(PhysOrg.com) -- The combined efforts of the University of Tokyo with private sector partners and the Information and Robot Technology Research Technology Initiative have moved one-step closer to creating a robot capable of performing fine motor skills, balancing on one foot and lifting. These skills are required in order for the robot to serve as a housekeeper/caregiver for the disabled and an aging population.
In other developments, Japanese scientists and engineers at Waseda University in Tokyo unveiled their latest humanoid robot named Twenty-One. This new and improved humanoid robot is equipped with manual dexterity capable of picking up a drinking straw, placing it into a tumbler and handing off the drink to it's human counter-part. Twenty-One looks like a robotic version of Steven Spielberg's kind-eyed character ET. Japan is truly taking one giant step forward for mankind.
The collaborative efforts of the University of Tokyo, Toyota, Fujitsu, Mitsubishi, Panasonic, Sega and Olympus under the auspices of IRT, (Robot Technology Research Technology Initiative) have formed a Home Assistant Robot Project. The robot is 61-inches in height by 25.6-inches wide with a depth of 31.31-inches. The new home assistant has not been officially named, but currently goes by the name AR, the initials of "Assistant Robot."
AR is equipped with a wide-angle stereo camera, a telephoto stereo camera and ultra-sensitive sensors. AR operates on a two-wheel drive base with balancing wheels. The battery life is estimated to run 30-minutes to 1-hour. Seeing is believing, but in short AR can sweep the floor, pick up a tray of dirty dishes, move them to the sink, load up the dishwasher, move chairs, put dirty clothes in the washer and more.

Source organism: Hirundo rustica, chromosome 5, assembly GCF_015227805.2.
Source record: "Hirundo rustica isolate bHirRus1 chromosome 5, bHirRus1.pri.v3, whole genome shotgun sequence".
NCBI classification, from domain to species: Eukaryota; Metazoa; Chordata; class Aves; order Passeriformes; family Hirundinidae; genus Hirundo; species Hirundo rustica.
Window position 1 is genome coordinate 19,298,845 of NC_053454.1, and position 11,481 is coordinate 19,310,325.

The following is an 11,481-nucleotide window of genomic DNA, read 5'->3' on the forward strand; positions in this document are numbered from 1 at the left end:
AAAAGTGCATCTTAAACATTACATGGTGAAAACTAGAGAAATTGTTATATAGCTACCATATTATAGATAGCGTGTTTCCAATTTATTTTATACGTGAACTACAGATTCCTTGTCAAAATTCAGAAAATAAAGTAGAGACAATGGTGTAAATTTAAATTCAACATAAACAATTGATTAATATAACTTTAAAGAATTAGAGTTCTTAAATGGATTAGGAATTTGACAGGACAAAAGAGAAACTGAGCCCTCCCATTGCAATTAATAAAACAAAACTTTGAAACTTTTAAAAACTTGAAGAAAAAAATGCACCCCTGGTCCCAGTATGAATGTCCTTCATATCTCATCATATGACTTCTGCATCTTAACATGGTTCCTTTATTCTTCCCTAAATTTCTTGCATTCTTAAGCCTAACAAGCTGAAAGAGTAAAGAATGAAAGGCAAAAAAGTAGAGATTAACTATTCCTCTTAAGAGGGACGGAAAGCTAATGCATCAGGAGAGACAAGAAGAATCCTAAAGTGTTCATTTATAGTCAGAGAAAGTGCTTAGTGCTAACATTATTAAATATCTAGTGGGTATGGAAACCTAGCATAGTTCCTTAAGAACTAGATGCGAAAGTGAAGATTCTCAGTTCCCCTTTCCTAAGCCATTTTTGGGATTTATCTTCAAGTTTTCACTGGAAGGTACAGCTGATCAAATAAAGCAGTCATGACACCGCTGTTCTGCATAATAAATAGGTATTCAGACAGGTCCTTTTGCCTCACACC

In other news, Japan's Digital Content Expo in late October 2008 allowed robot developers to show off robots performing a range of gymnastic and calisthenic feats including balancing on one foot, playing a game of limbo, moving from floor position to upright and more. A poorly translated version of the event is available by clicking on the original animated Japanese version at robot.watch.impress.co.jp/cda/news/2008/10/24/1394.html . English speaking readers may simply log-on to Yahoo Babelfish or use Google translator to view the entire page.
The human assistant robot is in the fine-tuning stage and holds great promise for the pending influx of baby-boomers in need of a little help while in a care facility or at home.
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